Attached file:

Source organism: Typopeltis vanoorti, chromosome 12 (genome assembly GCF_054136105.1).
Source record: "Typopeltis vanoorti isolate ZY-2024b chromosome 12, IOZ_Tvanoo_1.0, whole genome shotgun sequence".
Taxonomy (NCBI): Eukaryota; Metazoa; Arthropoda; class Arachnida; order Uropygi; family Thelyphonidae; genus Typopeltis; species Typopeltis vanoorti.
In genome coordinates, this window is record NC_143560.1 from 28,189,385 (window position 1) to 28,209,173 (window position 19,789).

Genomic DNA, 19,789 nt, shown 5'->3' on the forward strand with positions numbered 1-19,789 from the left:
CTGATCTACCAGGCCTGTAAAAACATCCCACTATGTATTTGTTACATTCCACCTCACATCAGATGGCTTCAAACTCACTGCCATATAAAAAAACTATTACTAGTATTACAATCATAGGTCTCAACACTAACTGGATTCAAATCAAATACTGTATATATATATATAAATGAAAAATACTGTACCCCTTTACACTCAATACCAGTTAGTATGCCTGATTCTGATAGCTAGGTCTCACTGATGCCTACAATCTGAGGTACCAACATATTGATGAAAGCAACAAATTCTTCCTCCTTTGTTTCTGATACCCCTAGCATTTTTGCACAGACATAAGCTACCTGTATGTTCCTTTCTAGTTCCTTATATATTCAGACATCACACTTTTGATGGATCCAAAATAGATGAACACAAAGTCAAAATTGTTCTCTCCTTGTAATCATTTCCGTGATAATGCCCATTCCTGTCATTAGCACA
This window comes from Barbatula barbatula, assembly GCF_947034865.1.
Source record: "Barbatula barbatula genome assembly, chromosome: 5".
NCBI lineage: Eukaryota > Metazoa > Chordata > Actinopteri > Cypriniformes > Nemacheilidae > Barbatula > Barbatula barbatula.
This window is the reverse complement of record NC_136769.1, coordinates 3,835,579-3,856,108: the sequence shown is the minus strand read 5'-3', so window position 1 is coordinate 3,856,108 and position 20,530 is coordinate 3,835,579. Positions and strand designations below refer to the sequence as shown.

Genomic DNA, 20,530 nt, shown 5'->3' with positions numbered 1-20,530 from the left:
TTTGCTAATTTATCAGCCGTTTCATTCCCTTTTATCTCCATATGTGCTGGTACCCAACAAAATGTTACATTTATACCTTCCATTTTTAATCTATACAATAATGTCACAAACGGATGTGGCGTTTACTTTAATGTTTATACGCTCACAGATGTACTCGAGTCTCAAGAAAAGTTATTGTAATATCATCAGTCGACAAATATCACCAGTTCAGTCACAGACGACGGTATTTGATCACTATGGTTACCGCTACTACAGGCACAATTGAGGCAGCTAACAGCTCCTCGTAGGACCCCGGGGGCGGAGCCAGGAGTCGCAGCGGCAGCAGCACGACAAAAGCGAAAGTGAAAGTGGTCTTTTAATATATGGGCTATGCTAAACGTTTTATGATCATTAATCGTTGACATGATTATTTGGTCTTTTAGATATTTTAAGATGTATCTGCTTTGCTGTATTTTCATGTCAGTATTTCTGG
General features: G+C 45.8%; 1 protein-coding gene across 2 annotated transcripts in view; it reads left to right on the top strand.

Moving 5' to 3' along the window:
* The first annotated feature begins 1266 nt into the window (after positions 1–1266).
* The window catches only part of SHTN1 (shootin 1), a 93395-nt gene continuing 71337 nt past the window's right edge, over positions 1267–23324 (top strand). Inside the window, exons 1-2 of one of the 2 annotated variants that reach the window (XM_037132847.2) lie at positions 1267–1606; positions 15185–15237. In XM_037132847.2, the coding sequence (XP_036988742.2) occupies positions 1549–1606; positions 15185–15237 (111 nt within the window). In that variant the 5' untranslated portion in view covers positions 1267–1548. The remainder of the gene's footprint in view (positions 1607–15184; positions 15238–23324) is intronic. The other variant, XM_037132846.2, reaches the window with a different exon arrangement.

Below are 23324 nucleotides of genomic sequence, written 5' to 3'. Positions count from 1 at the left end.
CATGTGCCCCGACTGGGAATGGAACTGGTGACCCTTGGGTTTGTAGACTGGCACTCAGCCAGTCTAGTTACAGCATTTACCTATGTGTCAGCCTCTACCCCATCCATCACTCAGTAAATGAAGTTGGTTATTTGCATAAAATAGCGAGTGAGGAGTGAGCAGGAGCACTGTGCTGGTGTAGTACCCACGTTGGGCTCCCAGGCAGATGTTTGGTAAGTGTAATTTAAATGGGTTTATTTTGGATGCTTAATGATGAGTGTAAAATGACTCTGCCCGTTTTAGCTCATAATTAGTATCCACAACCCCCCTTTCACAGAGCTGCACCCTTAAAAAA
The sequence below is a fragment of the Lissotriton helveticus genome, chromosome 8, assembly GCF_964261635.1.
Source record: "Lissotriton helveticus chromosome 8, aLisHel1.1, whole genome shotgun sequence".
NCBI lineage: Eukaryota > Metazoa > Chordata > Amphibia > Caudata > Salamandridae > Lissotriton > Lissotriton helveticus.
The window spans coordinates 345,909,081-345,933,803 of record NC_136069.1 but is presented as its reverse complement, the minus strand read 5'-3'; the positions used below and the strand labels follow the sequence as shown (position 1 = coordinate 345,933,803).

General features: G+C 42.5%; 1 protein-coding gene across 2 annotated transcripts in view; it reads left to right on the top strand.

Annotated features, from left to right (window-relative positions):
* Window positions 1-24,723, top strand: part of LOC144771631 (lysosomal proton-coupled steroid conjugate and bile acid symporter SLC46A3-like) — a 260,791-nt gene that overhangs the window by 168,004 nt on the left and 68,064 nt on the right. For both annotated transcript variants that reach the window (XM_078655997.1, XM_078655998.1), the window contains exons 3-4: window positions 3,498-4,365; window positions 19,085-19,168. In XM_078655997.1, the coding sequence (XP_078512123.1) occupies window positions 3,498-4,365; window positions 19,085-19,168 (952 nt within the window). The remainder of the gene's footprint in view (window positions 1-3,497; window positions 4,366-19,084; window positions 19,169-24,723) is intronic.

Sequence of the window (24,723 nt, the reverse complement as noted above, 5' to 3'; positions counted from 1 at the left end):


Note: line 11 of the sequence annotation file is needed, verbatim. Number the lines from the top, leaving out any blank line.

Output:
Genomic DNA, 20,530 nt, shown 5'->3' with positions numbered 1-20,530 from the left: